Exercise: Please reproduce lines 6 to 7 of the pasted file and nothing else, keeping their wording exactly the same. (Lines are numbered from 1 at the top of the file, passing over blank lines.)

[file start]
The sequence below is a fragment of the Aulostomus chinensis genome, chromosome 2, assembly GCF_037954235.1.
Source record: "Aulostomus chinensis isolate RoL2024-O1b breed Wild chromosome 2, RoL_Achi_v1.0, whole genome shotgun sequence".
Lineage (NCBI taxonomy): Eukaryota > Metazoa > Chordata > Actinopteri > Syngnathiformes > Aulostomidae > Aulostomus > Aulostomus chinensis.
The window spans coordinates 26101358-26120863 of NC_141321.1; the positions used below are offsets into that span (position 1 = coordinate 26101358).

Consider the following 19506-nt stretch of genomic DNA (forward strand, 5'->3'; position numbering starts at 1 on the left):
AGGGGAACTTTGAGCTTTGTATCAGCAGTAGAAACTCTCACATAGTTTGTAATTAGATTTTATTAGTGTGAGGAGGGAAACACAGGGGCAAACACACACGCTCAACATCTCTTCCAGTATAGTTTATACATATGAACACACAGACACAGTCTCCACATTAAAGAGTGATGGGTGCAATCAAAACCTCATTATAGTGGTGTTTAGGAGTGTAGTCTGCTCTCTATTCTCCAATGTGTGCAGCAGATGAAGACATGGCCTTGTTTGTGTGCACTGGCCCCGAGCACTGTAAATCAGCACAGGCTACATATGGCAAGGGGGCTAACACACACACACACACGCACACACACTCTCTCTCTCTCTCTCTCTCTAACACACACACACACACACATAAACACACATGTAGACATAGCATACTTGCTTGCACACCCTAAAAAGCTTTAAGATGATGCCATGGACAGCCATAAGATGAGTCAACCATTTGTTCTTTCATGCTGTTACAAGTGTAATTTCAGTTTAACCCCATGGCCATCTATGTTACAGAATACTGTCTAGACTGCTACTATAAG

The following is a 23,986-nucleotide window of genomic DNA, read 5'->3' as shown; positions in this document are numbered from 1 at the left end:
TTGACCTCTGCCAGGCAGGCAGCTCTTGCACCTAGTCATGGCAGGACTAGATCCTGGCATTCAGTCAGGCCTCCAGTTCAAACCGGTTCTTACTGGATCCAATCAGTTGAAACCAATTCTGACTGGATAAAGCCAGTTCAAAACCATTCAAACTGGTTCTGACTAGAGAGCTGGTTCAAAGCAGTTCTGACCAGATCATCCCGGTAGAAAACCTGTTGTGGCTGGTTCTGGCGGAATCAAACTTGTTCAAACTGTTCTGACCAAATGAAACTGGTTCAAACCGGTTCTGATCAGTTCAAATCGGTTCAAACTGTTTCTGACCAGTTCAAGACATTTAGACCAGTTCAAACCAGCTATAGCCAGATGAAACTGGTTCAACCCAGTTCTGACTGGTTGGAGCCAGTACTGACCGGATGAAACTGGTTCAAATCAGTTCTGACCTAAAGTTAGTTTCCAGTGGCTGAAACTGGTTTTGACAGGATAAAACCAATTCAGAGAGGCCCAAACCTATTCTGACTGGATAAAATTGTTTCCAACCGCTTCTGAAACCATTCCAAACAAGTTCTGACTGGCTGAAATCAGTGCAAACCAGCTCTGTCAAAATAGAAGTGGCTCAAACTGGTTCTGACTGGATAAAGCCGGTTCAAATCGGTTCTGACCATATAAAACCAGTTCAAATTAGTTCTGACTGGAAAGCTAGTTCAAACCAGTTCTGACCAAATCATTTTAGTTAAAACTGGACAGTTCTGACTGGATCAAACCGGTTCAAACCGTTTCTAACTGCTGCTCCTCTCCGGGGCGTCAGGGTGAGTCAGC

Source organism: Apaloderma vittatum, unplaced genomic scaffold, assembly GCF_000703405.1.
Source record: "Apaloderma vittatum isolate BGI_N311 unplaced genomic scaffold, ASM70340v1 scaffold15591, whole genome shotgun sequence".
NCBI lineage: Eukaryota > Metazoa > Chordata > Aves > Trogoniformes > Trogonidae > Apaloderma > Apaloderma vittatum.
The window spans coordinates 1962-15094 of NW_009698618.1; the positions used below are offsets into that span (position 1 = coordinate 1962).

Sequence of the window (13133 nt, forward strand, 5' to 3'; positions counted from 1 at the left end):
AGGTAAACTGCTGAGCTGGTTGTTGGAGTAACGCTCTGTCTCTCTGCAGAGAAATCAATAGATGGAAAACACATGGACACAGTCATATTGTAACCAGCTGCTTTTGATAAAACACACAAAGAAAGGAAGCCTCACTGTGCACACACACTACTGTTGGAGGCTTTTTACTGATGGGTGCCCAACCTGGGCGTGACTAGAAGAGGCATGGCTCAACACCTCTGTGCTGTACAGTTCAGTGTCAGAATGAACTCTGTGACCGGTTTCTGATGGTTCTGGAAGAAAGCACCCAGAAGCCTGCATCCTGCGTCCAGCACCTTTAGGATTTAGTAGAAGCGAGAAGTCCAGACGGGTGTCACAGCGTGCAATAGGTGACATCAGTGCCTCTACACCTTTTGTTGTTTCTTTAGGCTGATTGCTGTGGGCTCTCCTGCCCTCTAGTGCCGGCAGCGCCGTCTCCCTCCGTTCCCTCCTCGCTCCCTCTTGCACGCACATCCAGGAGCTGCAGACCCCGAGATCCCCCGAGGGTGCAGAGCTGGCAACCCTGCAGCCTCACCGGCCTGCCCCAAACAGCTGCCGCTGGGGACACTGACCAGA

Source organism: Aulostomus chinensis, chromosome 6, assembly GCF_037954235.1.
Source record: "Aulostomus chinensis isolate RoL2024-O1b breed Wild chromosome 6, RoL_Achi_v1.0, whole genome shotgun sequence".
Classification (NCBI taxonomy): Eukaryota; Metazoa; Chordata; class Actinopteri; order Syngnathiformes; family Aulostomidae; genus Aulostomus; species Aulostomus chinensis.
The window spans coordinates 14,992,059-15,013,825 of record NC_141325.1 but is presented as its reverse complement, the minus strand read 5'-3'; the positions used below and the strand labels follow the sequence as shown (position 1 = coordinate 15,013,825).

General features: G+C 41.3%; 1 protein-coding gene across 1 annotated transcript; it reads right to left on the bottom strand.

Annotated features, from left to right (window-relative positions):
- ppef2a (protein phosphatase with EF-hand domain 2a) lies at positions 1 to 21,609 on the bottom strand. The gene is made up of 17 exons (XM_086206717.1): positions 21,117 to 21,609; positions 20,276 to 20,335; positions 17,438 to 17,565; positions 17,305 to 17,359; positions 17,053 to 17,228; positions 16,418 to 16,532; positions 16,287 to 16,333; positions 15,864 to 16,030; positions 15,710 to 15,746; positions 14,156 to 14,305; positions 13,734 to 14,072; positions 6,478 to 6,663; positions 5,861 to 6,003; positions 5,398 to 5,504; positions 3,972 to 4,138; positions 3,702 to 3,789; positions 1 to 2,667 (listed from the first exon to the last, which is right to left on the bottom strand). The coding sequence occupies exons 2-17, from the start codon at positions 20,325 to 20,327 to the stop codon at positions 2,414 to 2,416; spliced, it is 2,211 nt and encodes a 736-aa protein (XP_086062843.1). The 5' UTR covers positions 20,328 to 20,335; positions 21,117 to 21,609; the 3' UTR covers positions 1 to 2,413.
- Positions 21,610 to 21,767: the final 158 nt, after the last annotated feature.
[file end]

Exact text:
AGGGGAACTTTGAGCTTTGTATCAGCAGTAGAAACTCTCACATAGTTTGTAATTAGATTTTATTAGTGTGAGGAGGGAAACACAGGGGCAAACACACACGCTCAACATCTCTTCCAGTATAGTTTATACATATGAACACACAGACACAGTCTCCACATTAAAGAGTGATGGGTGCAATCAAAACCTCATTATAGTGGTGTTTAGGAGTGTAGTCTGCTCTCTATTCTCCAATGTGTGCAGCAGATGAAGACATGGCCTTGTTTGTGTGCACTGGCCCCGAGCACTGTAAATCAGCACAGGCTACATATGGCAAGGGGGCTAACACACACACACACACGCACACACACTCTCTCTCTCTCTCTCTCTCTAACACACACACACACACACATAAACACACATGTAGACATAGCATACTTGCTTGCACACCCTAAAAAGCTTTAAGATGATGCCATGGACAGCCATAAGATGAGTCAACCATTTGTTCTTTCATGCTGTTACAAGTGTAATTTCAGTTTAACCCCATGGCCATCTATGTTACAGAATACTGTCTAGACTGCTACTATAAG

The following is a 23,986-nucleotide window of genomic DNA, read 5'->3' as shown; positions in this document are numbered from 1 at the left end: